For understandable reasons, Gerry Adams chose the 10th anniversary of the end of the IRA’s campaign against Britain – on July 28th, 2005 – to repeat a claim that the IRA was never defeated.
Adams was also responding, according to press reports, to recent remarks by British premier, David Cameron that, “British resolve saw off the IRA’s assaults on our way of life”, i.e that Britain defeated the IRA.
So, who is right?
In one sense, both men are right.
When a war ends with victory for one or other side, the event is usually marked by a formal surrender ceremony and the signing of a surrender document in which the defeated side concedes their military failure.
No such ceremony happened in 1994, 1997, 1998 or 2005. There is no piece of paper on which P O’Neill concedes with his or her signature the IRA’s defeat.
So, in that sense, Adams is correct.
But that doesn’t mean that Cameron is wrong either.
Defeat or victory at the end of a conflict is also measured in other ways.
For example, if one party to a conflict surrenders its weapons, that is, disarms itself at the insistence of its opponent while that opponent holds on to their weapons, then there is no doubt that the former lost and the latter won. IRA decommissioning happened at the insistence of the British and by agreeing to it signaled that it would no longer defy the British with force or arms. It may have taken a long time to happen but happen it did.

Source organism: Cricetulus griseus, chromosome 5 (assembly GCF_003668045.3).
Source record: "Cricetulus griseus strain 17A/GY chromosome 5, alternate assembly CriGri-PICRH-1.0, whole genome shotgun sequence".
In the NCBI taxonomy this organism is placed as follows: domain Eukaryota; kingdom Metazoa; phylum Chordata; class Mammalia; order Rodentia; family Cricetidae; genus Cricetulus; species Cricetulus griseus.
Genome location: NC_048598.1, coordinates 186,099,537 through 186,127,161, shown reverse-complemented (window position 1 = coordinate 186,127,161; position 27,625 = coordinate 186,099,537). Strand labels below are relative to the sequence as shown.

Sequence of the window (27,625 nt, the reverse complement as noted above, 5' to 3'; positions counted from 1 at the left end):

Then there is the question of war aims. The Provisional IRA set out to enforce the Irish people’s right to national self-determination, last expressed on an all-island basis in 1919 with a vote in favour of Sinn Fein, a party that advocated complete Irish independence. In other words the IRA’s war aim was to reverse and destroy the affront to this democratic principle inherent in the existence of Northern Ireland, an entity that came into being within two years of that vote in 1919.
In Unionist and British eyes, Northern Ireland existed and was a legitimate entity because the people of Northern Ireland had the right to consent, or not to consent to a united Ireland. The IRA disputed this right on the grounds that it offended the larger principle of national self-determination and through its war set out to overthrow this principle.
So, how did this pan out? Well not only did the IRA not succeed in overthrowing the principle of consent, its political leadership has accepted the principle and agreed to participate in political institutions based upon that principle and given its support to state institutions like the police force also created upon that basis.
It is rather as if the US and Europe ended up not only accepting the right of ISIS to exist but went on to embrace Islam as their state religion.
The other clue about how a war or conflict ended up can be seen in the treatment of the losing side’s leaders.
In May 2014, the PSNI arrested Gerry Adams and held him, like a common criminal suspect, in a holding centre for four days and questioned him repeatedly about his alleged part in a murder committed by the IRA during the course of its war against the British. It is clear that if they could have, the PSNI would have charged Mr Adams, put him on trial and see him sentenced to a jail term.
In the end, how one side treats the leader or leaders of the other side after a conflict has ended carries the real clue as to who won and who lost.